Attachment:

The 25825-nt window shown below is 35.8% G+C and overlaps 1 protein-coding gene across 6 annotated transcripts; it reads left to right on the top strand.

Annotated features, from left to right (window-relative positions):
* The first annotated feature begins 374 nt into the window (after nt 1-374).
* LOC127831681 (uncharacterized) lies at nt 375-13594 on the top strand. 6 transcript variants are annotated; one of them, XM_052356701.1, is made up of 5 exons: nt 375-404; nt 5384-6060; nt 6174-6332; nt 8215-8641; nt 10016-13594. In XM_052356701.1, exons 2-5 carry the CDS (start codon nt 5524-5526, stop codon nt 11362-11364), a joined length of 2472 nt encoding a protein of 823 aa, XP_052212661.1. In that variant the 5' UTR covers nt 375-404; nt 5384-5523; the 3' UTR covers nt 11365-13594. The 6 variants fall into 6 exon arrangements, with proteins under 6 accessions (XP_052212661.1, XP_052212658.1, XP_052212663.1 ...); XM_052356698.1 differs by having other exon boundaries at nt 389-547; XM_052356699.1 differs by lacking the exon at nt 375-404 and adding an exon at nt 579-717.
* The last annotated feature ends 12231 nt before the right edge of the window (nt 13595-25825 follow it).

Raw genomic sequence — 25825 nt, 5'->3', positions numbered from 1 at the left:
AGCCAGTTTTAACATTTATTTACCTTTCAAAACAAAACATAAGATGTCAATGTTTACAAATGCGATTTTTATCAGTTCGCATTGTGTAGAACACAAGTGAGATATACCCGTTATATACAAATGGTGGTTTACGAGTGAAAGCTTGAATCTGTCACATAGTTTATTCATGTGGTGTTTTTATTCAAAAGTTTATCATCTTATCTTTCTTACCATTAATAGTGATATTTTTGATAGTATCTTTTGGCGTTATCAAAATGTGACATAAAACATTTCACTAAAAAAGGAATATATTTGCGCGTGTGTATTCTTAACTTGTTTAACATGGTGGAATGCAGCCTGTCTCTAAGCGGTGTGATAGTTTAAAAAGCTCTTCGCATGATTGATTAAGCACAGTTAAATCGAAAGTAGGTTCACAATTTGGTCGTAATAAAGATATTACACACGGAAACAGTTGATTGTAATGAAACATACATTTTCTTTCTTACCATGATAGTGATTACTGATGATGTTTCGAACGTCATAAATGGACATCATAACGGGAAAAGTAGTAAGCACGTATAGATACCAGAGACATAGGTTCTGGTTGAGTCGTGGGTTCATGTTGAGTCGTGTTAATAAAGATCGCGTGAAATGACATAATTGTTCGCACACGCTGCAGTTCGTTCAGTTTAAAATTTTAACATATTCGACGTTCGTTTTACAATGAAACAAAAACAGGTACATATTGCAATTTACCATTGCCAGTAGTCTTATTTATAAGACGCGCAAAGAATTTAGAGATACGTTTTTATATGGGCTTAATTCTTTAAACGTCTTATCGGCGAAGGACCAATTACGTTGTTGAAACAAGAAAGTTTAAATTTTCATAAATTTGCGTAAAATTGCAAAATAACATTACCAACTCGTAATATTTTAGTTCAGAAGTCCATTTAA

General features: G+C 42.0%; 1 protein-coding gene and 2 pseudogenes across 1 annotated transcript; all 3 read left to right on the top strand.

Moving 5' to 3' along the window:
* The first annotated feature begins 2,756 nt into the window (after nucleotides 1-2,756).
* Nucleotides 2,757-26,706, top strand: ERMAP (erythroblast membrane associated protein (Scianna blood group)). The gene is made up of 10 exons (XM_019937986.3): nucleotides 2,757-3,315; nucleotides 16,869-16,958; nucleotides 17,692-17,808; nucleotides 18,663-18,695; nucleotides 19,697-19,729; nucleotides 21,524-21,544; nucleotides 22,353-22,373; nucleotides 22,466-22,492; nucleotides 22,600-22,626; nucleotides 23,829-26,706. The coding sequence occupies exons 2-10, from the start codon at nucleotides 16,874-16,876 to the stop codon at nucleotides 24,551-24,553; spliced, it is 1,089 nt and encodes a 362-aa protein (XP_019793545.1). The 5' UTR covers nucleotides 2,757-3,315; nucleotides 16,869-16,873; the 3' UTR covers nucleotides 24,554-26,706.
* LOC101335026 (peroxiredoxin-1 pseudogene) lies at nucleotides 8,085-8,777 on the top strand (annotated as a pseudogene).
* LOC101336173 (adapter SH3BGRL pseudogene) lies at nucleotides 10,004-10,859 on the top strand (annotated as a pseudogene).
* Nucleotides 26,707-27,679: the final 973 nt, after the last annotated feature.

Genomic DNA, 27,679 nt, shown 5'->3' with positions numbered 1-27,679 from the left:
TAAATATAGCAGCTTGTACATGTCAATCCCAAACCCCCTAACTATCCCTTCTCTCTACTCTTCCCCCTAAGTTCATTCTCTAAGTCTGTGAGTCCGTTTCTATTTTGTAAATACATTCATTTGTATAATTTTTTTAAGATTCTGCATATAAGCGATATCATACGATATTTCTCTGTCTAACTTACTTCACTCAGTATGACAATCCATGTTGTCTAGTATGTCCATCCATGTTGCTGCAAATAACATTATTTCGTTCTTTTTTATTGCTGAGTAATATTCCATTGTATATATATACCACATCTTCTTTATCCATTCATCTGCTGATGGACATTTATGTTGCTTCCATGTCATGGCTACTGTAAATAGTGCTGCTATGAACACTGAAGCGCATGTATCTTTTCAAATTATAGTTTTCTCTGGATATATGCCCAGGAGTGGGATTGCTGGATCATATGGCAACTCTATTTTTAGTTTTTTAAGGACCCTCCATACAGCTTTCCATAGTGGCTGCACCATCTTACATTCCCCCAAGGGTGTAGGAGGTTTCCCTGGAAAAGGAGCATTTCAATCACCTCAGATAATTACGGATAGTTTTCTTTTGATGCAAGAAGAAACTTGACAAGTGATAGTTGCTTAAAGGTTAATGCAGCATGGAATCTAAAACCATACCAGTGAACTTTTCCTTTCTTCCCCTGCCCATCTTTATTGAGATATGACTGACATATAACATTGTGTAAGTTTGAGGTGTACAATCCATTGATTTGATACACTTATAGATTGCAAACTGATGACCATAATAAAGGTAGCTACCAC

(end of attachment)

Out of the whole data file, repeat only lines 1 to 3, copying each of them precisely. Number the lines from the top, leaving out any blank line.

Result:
The 25825-nt window shown below is 35.8% G+C and overlaps 1 protein-coding gene across 6 annotated transcripts; it reads left to right on the top strand.

Annotated features, from left to right (window-relative positions):
* The first annotated feature begins 374 nt into the window (after nt 1-374).